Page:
How Long Before I Change My CPAP Filter? (A Loaded Question)
October 18, 2019
Have you ever replaced an air filter on your furnace or air conditioner? Gross, right? Well, the filter on a CPAP machine does the same thing, and even if you keep your home ‘spic and span’ clean, you’re still breathing in particles.
This is why it’s important to change the filters on your CPAP regularly. But what do we mean by “regularly”?
Filter change frequency depends on your environment. If you live in a warm climate where you keep the windows open year-round, your home is going to fill up with dust and pollen way faster - and that stuff will mess with your sleep and the performance of your machine.
Same thing if you have pets or if you're a smoker.
Different CPAP machines have different size filters, so make sure you replace the filter with a compatible one to get all the right benefits.
We recommend changing them about every 6 months (but if you pull it out and it looks clean, you can probably use it a little longer). Remember, while it may look clean, pollen and other allergens aren’t easy to see and may have built up on your filter, making it less effective.
Here are some different kinds of filters to choose from, depending on your situation:
These thinly woven, generic and standard filters are not meant to be reused. These filters have a small electrostatic charge (kinda like a Swiffer) that attracts particles in the air and keeps them out of your CPAP machine. Dispose and replace immediately if the filter gets wet. Like regular disposable filters, replace immediately at the first sign of discolouration (when it starts getting yellow, brown or just dirty-looking). Toss these ones about every 6 months or sooner, as required.
Reusable filters (also known as pollen filters) are usually made of foam and are durable and washable. Stick them in some warm, soapy water and swish around for a while. Then, rinse thoroughly (when you squeeze it out, the water shouldn’t have any bubbles in it). Reusable/pollen filters should be washed every few weeks and laid out to dry *completely* before you put it back into the machine. REMEMBER: it’s important they are completely dry or you could risk growing mould in your CPAP. Pollen filters are great to filter out large particles: stuff like hair, pet dander, dust bunnies, food (yes, some people eat in bed) and other dirt that might be floating around in the air.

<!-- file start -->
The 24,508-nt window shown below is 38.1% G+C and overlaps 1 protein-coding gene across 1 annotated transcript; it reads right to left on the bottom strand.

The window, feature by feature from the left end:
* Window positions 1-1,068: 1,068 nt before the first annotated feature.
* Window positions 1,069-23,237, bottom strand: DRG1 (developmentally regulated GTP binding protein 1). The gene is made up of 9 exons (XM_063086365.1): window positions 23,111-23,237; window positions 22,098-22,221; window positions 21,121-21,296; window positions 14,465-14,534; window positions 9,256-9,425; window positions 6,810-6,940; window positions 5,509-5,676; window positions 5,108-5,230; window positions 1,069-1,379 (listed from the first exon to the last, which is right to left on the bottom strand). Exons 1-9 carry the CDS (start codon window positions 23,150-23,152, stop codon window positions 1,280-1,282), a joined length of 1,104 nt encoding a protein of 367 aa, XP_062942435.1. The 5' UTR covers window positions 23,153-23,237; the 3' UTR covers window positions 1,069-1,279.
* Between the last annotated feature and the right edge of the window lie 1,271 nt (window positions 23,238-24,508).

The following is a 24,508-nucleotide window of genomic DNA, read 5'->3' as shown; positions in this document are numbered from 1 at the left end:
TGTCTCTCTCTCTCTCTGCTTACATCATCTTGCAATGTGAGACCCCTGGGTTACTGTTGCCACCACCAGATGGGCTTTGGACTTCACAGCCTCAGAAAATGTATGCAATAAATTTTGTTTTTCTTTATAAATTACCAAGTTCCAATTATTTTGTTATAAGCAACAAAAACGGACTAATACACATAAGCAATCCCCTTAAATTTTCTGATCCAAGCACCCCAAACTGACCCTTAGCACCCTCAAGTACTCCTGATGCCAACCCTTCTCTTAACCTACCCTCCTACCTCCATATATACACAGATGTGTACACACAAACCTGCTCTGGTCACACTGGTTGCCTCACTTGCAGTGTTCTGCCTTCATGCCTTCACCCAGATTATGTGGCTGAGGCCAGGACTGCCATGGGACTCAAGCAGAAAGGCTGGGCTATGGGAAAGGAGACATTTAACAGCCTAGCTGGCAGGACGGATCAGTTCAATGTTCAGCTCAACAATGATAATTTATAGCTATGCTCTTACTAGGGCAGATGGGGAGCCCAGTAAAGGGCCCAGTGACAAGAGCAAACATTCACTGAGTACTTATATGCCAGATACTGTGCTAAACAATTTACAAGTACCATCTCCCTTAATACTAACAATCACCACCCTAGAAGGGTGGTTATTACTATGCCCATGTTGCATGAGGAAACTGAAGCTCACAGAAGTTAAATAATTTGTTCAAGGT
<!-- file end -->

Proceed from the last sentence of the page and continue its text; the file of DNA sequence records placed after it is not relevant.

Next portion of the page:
If you are especially sensitive to dust and allergens, these filters will save your day! Hypoallergenic filters are made with a combination of materials: one side filters out the larger matter and the other side blocks fine (annoying) particles. Hypoallergenic filters are particularly suitable if you suffer from hay fever or other airborne seasonal allergens. These filters are disposable and need to be changed at least every 6 months - maybe sooner depending on the time of year (spring through summer, especially).
Some devices such as the DreamStation (by Respironics) come with 2 filters - a disposable one and a reusable one. Both can be stacked (used at the same time), just remember to dispose of one and wash the other.
Whichever type of filter you decide to use is entirely up to you. The important thing is to make sure you use the right filter for your model of CPAP machine and to change the filter regularly.
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